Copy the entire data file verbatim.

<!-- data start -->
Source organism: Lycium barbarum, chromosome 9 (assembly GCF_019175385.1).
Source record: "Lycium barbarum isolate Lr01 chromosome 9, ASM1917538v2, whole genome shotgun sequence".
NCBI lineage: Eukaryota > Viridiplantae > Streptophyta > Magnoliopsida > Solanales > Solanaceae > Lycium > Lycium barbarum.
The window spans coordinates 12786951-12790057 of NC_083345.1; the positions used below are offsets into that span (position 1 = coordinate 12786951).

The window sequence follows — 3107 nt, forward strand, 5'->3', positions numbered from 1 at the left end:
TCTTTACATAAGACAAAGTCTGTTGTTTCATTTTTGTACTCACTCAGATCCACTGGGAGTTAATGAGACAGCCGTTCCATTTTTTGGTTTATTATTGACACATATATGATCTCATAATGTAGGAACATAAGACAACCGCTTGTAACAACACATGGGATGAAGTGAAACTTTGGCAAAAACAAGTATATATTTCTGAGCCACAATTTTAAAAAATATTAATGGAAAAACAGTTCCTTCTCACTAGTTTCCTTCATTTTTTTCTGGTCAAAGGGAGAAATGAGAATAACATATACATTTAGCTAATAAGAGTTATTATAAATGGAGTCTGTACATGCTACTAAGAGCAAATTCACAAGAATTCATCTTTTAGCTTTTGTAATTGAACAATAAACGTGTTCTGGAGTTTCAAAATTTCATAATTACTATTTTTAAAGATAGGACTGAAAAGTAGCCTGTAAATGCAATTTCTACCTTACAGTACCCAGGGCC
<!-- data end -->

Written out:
Source organism: Lycium barbarum, chromosome 9 (assembly GCF_019175385.1).
Source record: "Lycium barbarum isolate Lr01 chromosome 9, ASM1917538v2, whole genome shotgun sequence".
NCBI lineage: Eukaryota > Viridiplantae > Streptophyta > Magnoliopsida > Solanales > Solanaceae > Lycium > Lycium barbarum.
The window spans coordinates 12786951-12790057 of NC_083345.1; the positions used below are offsets into that span (position 1 = coordinate 12786951).

The window sequence follows — 3107 nt, forward strand, 5'->3', positions numbered from 1 at the left end:
TCTTTACATAAGACAAAGTCTGTTGTTTCATTTTTGTACTCACTCAGATCCACTGGGAGTTAATGAGACAGCCGTTCCATTTTTTGGTTTATTATTGACACATATATGATCTCATAATGTAGGAACATAAGACAACCGCTTGTAACAACACATGGGATGAAGTGAAACTTTGGCAAAAACAAGTATATATTTCTGAGCCACAATTTTAAAAAATATTAATGGAAAAACAGTTCCTTCTCACTAGTTTCCTTCATTTTTTTCTGGTCAAAGGGAGAAATGAGAATAACATATACATTTAGCTAATAAGAGTTATTATAAATGGAGTCTGTACATGCTACTAAGAGCAAATTCACAAGAATTCATCTTTTAGCTTTTGTAATTGAACAATAAACGTGTTCTGGAGTTTCAAAATTTCATAATTACTATTTTTAAAGATAGGACTGAAAAGTAGCCTGTAAATGCAATTTCTACCTTACAGTACCCAGGGCC